With the help of her chief enforcer Ellsworth "Bumpy" Johnson and an alliance with Lucky Luciano, Madame St. Clair kept the likes of Dutch Schultz out of Harlem. She later gloated when Schultz lay dying from a gunshot wound, sending a note to his hospital bed that read, "As ye sow, so shall ye reap." When she retired, St. Clair handed her operation over to Bumpy, who became known as The Harlem Godfather.

6. Opal "Mack Truck" Long

Believed to be born in Texas, Long earned the nickname "Mack Truck" because of her size (though it's said no one called her this to her face). She was a member of John Dillinger's Terror Gang, brought in as the wife of Russell Clark. A caretaker by nature, Long—who preferred to be called Bernice Clark—happily cleaned the hideout and cooked for the whole gang, who she considered family.

Things soured when her husband was arrested in Tucson, Arizona on January 25, 1934. She attacked the police who made the arrest, and later begged Dillinger for money to fund an appeal of Clark's case. Her demands ultimately ostracized her from the group. That summer she, too, was arrested. She never squealed on her cohorts, yet earned parole by November 1934. She lived out her days in Chicago.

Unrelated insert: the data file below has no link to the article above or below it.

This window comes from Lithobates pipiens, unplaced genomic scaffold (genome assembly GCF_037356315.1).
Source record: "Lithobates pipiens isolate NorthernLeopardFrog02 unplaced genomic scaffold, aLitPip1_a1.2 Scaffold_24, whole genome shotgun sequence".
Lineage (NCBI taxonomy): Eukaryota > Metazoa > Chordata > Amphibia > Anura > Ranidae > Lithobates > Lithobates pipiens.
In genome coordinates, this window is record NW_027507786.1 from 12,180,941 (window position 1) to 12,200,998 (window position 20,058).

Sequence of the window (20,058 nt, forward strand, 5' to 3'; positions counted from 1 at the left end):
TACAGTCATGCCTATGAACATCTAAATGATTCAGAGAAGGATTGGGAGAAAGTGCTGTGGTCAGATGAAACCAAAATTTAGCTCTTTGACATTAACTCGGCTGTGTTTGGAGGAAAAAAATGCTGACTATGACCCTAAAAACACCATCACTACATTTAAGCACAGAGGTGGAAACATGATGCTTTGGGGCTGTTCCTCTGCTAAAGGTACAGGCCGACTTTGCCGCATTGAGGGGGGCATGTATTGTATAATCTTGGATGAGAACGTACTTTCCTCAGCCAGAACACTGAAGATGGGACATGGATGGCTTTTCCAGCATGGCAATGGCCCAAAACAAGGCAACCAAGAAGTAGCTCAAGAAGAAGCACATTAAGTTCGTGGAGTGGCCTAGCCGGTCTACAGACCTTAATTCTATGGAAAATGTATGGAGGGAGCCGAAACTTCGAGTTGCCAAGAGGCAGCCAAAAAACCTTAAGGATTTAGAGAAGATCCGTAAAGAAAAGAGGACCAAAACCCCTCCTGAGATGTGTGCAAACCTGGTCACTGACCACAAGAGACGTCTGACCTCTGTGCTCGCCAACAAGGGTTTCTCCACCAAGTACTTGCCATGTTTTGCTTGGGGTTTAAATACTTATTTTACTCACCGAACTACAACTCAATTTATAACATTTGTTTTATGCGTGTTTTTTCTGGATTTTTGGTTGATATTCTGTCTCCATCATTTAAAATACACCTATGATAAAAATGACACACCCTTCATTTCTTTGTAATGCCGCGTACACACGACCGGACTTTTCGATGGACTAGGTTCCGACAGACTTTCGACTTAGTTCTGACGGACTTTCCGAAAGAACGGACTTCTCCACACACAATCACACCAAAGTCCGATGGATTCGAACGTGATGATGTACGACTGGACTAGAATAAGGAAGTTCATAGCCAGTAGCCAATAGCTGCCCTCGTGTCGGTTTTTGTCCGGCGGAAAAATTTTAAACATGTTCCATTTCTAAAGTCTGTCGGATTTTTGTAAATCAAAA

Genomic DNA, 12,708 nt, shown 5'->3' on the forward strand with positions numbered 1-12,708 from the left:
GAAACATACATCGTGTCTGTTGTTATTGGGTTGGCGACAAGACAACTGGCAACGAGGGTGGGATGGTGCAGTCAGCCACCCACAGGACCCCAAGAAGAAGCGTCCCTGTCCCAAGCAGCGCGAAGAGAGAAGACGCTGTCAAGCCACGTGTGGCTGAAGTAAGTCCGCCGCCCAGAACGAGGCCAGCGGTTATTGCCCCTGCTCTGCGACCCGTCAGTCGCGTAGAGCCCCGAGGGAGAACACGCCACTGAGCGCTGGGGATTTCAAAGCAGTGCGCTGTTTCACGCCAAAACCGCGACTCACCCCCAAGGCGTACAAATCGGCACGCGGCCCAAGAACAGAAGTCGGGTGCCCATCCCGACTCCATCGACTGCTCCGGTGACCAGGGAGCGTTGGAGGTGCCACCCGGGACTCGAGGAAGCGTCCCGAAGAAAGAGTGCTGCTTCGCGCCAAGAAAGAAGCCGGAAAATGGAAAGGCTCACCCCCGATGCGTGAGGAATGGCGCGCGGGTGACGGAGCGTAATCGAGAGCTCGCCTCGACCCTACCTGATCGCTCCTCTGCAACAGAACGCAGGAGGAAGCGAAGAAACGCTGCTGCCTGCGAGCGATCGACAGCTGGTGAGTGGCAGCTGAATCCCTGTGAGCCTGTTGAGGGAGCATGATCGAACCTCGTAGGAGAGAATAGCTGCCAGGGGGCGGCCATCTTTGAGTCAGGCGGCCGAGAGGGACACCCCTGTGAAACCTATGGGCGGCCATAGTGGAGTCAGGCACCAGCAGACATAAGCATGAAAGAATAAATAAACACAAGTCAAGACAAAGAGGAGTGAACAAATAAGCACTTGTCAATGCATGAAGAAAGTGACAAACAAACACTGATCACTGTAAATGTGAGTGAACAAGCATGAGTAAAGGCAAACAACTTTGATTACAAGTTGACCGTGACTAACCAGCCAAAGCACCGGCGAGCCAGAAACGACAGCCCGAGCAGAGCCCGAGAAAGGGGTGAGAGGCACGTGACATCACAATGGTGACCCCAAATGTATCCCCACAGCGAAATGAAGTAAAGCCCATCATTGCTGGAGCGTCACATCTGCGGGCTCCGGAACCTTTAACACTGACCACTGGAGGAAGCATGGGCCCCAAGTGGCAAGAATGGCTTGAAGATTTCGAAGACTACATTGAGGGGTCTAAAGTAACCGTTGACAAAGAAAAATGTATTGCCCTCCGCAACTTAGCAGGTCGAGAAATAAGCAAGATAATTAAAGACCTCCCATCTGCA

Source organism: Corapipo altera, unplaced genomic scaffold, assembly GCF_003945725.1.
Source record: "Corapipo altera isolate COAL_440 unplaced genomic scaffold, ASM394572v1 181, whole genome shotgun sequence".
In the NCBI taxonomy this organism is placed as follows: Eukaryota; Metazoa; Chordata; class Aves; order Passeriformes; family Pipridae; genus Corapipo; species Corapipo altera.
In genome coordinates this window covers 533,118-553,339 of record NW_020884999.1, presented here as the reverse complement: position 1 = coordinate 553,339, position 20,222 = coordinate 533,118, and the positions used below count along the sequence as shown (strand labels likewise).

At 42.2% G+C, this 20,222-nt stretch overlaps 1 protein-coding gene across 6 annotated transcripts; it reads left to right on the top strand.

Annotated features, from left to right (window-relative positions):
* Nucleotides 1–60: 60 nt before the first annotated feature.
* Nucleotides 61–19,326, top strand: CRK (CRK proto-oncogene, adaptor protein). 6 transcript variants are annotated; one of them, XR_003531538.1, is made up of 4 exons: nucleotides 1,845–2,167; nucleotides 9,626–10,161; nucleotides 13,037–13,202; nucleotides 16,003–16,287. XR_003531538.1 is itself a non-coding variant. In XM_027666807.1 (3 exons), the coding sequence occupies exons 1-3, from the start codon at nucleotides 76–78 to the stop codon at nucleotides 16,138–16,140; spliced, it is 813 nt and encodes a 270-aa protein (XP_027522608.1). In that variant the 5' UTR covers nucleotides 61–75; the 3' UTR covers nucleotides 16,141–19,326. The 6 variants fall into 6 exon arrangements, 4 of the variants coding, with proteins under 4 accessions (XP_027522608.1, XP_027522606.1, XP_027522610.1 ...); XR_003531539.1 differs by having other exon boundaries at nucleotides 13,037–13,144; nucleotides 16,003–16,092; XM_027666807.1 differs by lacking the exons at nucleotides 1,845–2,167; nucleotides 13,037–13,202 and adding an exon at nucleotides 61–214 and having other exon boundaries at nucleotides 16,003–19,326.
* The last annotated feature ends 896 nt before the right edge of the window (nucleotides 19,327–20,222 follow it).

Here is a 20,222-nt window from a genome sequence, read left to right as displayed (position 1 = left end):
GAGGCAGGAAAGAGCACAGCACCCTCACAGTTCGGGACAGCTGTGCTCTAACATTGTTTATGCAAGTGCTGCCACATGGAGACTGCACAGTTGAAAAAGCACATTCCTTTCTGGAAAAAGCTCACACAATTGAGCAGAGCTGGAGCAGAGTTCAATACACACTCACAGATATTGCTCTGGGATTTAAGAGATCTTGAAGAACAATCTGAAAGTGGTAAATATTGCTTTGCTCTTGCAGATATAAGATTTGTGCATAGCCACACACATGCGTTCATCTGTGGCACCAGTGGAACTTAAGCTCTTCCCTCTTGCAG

7. Helen Gillis

At 16, Helen Wawrzyniak made a fateful move marrying Lester Gillis, the man who came to be known as Baby Face Nelson. By 20, she had two babies—and a spot on the "shoot to kill" list of Public Enemies, thanks to him. She's regarded more as an accomplice than a gangster in her own right, but Gillis was present at the "Battle of Barrington" in Illinois on November 27, 1934. There, Nelson spotted a cop car, and with Gillis and fellow thug John Paul Chase in tow, chased it down, guns blazing. This led to a shootout that killed Nelson along with two police officers.

Gillis earned her place on the Public Enemies list by harboring her dying husband. She surrendered on Thanksgiving Day. Bitter over Nelson's ugly demise, Gillis testified against Chase, helping secure his life sentence. She died more than fifty years later, but was buried next to her beloved Baby Face in Chicago's St. Joseph's Cemetery.